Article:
Morrisville, North Carolina-based Salix (NASDAQ:SLXP) in 2009 licensed the drug delivery technology from Mumbai, India-based Lupin Pharmaceuticals. Salix uses that technology in its gastrointestinal drug rifaximin, marketed as Xifaxan. Salix announced Wednesday that Lupin has now granted Salix exclusive worldwide rights, outside India, to use that technology and any technology jointly developed by the companies for all rifaximin products for human use.
The 2009 pact gave Salix only U.S. rights to the technology, which allowed for the development of an extended release rifaximin product. At that time, the only U.S. Food and Drug Administration-approved indication for the rifaximin was treating traveler’s diarrhea. Rifaximin is a gut-selective antibiotic with broad spectrum activity against a range of pathogens.
Salix has since been looking to add to the number of indications for the drug. The company last year received approval on rifaximin for treating hepatic encephalopathy, a brain disorder associated with severe liver disease. Salix has also been seeking to add nonconstipation irritable bowel syndrome as a new indication. The FDA in March informed the company it could not approve that application in its current form and Salix said it would meet with FDA officials before determining its next steps.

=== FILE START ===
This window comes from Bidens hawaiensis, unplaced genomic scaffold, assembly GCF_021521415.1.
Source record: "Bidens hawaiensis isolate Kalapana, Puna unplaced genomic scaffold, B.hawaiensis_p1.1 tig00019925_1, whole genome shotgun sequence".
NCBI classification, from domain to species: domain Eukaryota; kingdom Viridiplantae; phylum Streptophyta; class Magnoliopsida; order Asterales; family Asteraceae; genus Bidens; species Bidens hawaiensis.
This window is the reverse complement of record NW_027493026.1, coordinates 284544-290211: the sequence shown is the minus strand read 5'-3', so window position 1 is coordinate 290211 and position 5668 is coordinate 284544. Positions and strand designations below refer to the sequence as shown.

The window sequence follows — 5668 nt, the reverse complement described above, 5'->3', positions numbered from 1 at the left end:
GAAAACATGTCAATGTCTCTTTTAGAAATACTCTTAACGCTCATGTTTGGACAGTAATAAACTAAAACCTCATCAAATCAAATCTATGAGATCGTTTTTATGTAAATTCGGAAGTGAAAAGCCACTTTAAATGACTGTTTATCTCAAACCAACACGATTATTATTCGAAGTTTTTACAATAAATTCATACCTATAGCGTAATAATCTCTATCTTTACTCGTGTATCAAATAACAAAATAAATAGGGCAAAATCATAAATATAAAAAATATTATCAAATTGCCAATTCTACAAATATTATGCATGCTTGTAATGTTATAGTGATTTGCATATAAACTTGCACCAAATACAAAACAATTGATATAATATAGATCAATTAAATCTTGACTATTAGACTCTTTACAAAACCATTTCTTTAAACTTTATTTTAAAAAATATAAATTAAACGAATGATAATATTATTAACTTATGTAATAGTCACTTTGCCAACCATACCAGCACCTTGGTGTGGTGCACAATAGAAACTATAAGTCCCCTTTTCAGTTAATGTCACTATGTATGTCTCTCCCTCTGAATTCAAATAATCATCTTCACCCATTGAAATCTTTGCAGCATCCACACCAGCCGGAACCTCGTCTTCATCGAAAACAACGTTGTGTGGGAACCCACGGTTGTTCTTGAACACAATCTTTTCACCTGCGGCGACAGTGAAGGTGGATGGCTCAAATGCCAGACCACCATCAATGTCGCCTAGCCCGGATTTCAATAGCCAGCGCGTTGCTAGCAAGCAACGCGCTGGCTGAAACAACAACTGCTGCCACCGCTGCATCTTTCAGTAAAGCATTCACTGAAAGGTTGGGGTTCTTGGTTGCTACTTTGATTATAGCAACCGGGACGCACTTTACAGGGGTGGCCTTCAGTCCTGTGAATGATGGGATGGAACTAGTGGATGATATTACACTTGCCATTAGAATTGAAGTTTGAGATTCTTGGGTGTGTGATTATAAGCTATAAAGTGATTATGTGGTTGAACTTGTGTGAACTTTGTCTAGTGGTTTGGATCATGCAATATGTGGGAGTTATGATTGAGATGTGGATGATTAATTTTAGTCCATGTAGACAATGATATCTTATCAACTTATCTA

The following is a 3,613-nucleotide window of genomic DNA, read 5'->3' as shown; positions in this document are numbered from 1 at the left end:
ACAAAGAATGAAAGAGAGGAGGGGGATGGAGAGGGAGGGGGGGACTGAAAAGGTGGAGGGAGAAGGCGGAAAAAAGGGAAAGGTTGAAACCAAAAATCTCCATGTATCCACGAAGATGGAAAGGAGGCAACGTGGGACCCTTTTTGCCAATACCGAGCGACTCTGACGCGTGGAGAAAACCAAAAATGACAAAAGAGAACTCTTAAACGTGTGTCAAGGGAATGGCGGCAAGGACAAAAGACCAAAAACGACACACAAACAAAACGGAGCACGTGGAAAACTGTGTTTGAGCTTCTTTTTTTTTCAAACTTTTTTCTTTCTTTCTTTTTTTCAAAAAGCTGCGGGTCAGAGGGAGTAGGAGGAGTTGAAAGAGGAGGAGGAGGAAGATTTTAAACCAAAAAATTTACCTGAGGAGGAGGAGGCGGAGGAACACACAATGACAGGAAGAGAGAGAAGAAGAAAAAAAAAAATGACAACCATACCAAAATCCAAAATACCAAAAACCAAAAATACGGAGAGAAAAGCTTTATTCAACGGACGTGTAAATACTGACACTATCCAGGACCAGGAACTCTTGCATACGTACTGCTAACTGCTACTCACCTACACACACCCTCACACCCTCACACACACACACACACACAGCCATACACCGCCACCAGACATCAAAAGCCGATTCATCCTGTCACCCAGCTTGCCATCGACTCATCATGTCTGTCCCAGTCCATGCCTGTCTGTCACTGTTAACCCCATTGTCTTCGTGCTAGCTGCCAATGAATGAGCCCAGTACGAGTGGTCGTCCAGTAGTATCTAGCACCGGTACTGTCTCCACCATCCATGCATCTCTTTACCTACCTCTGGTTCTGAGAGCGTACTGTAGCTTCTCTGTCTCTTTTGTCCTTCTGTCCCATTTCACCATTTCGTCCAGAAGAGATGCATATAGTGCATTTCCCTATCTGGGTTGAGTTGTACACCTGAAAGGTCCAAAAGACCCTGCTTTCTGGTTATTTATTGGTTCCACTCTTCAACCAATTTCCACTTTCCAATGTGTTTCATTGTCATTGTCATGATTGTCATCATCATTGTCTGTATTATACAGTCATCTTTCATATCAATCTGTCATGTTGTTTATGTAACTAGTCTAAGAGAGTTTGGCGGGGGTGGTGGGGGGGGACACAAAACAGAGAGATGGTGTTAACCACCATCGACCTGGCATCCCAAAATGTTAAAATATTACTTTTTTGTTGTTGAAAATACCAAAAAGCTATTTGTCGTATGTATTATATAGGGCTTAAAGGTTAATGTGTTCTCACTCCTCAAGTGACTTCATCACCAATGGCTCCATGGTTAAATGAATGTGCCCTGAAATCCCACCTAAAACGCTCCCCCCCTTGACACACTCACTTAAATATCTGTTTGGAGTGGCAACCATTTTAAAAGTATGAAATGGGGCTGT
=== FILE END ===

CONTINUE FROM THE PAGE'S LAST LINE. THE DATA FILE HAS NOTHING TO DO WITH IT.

With the new agreement, Salix must now make a $10 million up-front payment to Lupin. Additional payments could come if the company hits U.S. regulatory milestones for products covered by either Lupin patents or patents jointly held by the companies. Salix must also pay royalties on any sales, as well as quarterly payments for product development.
- Drug approval now unlikely for Salix bowel treatment (medcitynews.com)
- Salix gets FDA letter on IBS drug, but company won’t disclose details (medcitynews.com)